By Alain Renard, 2001

Anoxia desinfection

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The Anoxia desinfection
Workshop, European Culture Project, Palazzo Leoni Montanari, Vicenza, 2001 – By Alain Renard.

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The insects in the artifacts

The wooden objects are the major source of food for the Iarvas of the woodworms. We can meet several categories of insects who damage the wood and infestate the artifacts such as the termites, beetles (coleoptera) etc. Insects are unable to regulate their own temperature and this can be of major importance in limiting or preventing problems.

But how an attack is occurred?

Common furniture beetle or woodworm Anobium punctatum is widespread in most temperate countries and is present in many houses and buildings and furniture. The life cycle is shown in figure 1.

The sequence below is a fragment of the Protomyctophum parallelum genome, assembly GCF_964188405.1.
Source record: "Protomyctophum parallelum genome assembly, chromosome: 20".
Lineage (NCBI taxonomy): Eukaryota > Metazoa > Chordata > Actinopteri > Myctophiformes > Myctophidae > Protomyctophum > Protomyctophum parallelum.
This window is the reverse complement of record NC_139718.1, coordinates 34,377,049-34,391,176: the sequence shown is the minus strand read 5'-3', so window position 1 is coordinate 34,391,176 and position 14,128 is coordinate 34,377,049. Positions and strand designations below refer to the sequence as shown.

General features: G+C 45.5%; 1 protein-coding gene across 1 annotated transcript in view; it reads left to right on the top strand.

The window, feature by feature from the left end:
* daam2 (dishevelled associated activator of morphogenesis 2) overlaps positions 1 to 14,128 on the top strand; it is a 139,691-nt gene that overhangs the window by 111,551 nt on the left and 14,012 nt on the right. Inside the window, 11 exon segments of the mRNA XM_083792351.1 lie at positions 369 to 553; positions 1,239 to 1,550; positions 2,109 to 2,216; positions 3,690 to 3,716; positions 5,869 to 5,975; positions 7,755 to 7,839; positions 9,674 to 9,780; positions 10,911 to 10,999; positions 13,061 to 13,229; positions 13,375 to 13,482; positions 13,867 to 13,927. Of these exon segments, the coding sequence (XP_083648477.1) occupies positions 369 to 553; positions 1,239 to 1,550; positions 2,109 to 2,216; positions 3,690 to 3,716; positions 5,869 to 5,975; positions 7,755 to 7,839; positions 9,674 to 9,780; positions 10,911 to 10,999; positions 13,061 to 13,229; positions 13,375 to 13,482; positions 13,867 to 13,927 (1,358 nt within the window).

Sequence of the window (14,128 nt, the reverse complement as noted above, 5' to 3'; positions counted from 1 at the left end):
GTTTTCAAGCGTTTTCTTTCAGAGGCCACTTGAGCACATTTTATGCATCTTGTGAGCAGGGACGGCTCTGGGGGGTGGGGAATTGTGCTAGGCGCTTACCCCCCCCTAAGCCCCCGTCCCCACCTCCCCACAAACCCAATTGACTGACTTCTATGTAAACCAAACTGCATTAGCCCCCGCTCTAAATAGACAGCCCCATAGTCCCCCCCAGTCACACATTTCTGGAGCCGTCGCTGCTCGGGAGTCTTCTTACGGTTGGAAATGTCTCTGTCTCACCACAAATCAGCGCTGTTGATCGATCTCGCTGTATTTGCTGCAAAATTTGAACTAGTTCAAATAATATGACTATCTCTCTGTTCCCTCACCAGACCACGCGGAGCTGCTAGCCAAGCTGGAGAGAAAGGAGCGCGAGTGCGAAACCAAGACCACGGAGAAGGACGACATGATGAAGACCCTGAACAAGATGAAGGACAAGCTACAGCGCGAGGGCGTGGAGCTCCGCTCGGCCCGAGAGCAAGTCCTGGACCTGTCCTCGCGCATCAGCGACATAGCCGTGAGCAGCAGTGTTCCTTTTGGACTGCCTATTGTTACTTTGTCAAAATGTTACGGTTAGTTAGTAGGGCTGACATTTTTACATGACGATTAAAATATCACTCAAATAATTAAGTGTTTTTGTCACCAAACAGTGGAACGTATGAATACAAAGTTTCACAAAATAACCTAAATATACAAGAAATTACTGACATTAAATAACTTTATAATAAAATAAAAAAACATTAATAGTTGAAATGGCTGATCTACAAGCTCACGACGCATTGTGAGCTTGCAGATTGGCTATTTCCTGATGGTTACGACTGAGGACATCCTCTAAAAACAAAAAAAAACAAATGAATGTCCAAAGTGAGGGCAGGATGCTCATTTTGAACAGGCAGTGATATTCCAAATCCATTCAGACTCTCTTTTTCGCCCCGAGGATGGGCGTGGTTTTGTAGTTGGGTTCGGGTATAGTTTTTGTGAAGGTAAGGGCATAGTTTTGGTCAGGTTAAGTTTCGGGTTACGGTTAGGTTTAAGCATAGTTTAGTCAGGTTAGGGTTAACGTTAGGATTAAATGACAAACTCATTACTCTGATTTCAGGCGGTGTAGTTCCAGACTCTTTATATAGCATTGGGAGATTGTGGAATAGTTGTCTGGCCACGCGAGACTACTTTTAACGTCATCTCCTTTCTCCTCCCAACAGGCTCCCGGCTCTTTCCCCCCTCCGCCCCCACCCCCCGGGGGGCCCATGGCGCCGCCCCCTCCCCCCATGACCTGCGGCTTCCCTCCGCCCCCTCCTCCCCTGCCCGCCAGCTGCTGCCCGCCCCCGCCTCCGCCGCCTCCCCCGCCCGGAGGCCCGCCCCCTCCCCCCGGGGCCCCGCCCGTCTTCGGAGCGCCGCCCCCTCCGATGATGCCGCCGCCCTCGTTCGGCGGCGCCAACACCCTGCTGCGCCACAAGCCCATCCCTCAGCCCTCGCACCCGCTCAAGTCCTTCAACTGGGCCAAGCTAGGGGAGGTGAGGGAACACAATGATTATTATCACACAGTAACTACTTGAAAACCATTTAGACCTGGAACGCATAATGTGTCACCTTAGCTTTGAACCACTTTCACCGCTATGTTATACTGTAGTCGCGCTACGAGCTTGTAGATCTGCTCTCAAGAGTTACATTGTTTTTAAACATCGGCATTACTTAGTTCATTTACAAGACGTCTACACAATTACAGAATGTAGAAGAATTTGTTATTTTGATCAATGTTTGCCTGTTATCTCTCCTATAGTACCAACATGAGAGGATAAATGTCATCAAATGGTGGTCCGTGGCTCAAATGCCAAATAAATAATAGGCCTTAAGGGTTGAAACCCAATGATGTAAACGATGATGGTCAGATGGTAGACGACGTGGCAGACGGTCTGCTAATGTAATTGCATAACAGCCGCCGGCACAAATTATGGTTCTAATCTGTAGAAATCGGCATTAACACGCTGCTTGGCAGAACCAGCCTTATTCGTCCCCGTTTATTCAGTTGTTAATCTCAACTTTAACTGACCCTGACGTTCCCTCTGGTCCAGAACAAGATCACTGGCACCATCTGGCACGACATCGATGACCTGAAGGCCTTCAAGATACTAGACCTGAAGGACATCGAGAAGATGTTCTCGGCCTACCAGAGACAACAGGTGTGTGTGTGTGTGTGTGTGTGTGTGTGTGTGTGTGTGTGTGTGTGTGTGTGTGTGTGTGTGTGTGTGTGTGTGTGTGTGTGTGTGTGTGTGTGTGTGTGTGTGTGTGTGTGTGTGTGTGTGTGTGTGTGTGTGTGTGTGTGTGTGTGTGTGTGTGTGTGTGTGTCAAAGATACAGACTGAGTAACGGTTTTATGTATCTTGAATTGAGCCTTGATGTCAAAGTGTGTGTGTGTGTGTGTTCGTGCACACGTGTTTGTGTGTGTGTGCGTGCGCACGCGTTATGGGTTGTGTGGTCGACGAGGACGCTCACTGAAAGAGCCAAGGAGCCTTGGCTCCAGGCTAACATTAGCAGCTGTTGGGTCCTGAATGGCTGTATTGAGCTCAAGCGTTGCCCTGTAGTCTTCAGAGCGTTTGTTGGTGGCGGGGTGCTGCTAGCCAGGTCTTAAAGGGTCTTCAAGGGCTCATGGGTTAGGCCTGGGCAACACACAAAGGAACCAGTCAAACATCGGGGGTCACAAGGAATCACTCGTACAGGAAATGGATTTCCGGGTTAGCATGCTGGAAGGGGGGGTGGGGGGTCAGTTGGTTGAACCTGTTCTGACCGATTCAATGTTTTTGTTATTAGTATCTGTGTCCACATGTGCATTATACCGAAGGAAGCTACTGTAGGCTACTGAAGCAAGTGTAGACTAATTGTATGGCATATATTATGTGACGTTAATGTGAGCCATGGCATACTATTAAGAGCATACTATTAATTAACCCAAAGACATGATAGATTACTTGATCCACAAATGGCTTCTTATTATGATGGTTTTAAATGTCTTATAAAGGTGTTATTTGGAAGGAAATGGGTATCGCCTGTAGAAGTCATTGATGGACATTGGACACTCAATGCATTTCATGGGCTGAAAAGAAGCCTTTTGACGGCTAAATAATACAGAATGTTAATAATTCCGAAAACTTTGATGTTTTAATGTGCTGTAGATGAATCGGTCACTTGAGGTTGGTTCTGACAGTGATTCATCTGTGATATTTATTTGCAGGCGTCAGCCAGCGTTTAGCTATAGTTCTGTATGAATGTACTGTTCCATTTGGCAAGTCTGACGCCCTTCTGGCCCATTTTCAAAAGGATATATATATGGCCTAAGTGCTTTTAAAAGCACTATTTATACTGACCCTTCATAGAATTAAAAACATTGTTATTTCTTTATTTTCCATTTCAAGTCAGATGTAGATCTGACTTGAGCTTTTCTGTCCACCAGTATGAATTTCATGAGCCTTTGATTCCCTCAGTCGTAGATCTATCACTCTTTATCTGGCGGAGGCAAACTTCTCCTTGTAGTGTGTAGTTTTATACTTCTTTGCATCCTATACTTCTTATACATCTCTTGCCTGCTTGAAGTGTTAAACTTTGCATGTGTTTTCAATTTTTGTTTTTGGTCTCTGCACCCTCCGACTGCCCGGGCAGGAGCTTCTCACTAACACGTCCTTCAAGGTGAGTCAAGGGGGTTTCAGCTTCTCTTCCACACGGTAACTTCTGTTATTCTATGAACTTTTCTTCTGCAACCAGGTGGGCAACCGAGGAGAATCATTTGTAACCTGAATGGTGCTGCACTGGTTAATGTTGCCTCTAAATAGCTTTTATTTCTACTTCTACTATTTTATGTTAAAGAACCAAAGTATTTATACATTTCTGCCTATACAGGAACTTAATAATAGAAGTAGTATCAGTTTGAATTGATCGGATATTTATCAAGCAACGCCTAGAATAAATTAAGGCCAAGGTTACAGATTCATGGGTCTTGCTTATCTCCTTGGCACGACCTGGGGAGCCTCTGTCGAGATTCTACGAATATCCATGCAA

Shema 1
Shema 1

Adult beetles (3 – 5 mm long) emerge during the summer months by grawing circular exit–holes 1,5 – 2 mm diameter in the wood. As they fly away, wood dust and larval exreta (frass) may fall out of the hole leaving a caracteristic sign of active beetle infestation – small piles of fresh dust. After the beetles have mated, the female lays eggs in crevices in the wood particularly in end grain, unplaned timber or old exit holes.

The eggs hatch in a few weeks, the larval tunnel into the wood and as they grow, the size of the tunnel increases. The larval take 2 or 3 years to complete development to adult depending upon the type of wood and the conditions of temperature and moistrure content. Anobium infestations will survive in cool, damp conditions but do not thrive in very dry conditions and humidities below 50%. Will prevent serions damage, although unfortunately this may also cause drying out and deterioration of wooden artifacts.

Signs of an infestation